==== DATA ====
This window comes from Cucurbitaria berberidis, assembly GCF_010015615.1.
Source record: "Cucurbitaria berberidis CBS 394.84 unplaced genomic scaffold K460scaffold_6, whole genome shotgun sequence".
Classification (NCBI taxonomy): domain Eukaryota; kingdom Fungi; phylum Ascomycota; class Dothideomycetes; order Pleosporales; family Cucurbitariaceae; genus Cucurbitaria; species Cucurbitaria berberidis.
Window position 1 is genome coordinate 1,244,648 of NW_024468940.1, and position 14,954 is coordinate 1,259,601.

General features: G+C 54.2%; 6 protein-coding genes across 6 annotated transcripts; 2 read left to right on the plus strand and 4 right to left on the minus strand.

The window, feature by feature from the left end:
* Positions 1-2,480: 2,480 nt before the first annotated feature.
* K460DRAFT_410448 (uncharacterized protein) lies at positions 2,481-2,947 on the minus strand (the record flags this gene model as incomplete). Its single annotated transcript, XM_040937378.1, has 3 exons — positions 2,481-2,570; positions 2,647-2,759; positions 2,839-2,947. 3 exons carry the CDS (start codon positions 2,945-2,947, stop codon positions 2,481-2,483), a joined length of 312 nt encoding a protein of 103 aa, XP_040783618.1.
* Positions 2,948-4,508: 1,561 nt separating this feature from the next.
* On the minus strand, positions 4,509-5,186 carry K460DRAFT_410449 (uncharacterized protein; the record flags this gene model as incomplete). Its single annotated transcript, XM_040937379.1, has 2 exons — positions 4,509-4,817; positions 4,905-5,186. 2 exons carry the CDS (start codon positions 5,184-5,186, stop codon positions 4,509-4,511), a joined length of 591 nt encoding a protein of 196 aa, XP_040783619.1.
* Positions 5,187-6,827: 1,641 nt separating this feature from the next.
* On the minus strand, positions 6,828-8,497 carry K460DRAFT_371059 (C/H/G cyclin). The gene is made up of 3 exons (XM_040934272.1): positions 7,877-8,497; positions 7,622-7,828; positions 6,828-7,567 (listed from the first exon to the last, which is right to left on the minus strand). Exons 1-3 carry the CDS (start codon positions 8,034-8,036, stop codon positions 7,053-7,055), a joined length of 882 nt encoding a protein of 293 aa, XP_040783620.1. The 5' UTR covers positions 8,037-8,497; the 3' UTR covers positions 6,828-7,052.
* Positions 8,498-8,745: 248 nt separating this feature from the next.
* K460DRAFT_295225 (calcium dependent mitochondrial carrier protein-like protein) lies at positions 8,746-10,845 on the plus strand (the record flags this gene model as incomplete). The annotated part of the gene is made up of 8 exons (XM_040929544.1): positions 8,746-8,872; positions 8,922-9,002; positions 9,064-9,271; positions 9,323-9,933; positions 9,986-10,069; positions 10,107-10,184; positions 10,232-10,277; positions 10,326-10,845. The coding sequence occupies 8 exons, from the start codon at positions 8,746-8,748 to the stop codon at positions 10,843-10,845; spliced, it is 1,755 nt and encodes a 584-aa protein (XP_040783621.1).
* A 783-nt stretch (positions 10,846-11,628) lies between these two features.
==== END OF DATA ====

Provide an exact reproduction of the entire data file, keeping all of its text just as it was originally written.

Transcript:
This window comes from Cucurbitaria berberidis, assembly GCF_010015615.1.
Source record: "Cucurbitaria berberidis CBS 394.84 unplaced genomic scaffold K460scaffold_6, whole genome shotgun sequence".
Classification (NCBI taxonomy): domain Eukaryota; kingdom Fungi; phylum Ascomycota; class Dothideomycetes; order Pleosporales; family Cucurbitariaceae; genus Cucurbitaria; species Cucurbitaria berberidis.
Window position 1 is genome coordinate 1,244,648 of NW_024468940.1, and position 14,954 is coordinate 1,259,601.

General features: G+C 54.2%; 6 protein-coding genes across 6 annotated transcripts; 2 read left to right on the plus strand and 4 right to left on the minus strand.

The window, feature by feature from the left end:
* Positions 1-2,480: 2,480 nt before the first annotated feature.
* K460DRAFT_410448 (uncharacterized protein) lies at positions 2,481-2,947 on the minus strand (the record flags this gene model as incomplete). Its single annotated transcript, XM_040937378.1, has 3 exons — positions 2,481-2,570; positions 2,647-2,759; positions 2,839-2,947. 3 exons carry the CDS (start codon positions 2,945-2,947, stop codon positions 2,481-2,483), a joined length of 312 nt encoding a protein of 103 aa, XP_040783618.1.
* Positions 2,948-4,508: 1,561 nt separating this feature from the next.
* On the minus strand, positions 4,509-5,186 carry K460DRAFT_410449 (uncharacterized protein; the record flags this gene model as incomplete). Its single annotated transcript, XM_040937379.1, has 2 exons — positions 4,509-4,817; positions 4,905-5,186. 2 exons carry the CDS (start codon positions 5,184-5,186, stop codon positions 4,509-4,511), a joined length of 591 nt encoding a protein of 196 aa, XP_040783619.1.
* Positions 5,187-6,827: 1,641 nt separating this feature from the next.
* On the minus strand, positions 6,828-8,497 carry K460DRAFT_371059 (C/H/G cyclin). The gene is made up of 3 exons (XM_040934272.1): positions 7,877-8,497; positions 7,622-7,828; positions 6,828-7,567 (listed from the first exon to the last, which is right to left on the minus strand). Exons 1-3 carry the CDS (start codon positions 8,034-8,036, stop codon positions 7,053-7,055), a joined length of 882 nt encoding a protein of 293 aa, XP_040783620.1. The 5' UTR covers positions 8,037-8,497; the 3' UTR covers positions 6,828-7,052.
* Positions 8,498-8,745: 248 nt separating this feature from the next.
* K460DRAFT_295225 (calcium dependent mitochondrial carrier protein-like protein) lies at positions 8,746-10,845 on the plus strand (the record flags this gene model as incomplete). The annotated part of the gene is made up of 8 exons (XM_040929544.1): positions 8,746-8,872; positions 8,922-9,002; positions 9,064-9,271; positions 9,323-9,933; positions 9,986-10,069; positions 10,107-10,184; positions 10,232-10,277; positions 10,326-10,845. The coding sequence occupies 8 exons, from the start codon at positions 8,746-8,748 to the stop codon at positions 10,843-10,845; spliced, it is 1,755 nt and encodes a 584-aa protein (XP_040783621.1).
* A 783-nt stretch (positions 10,846-11,628) lies between these two features.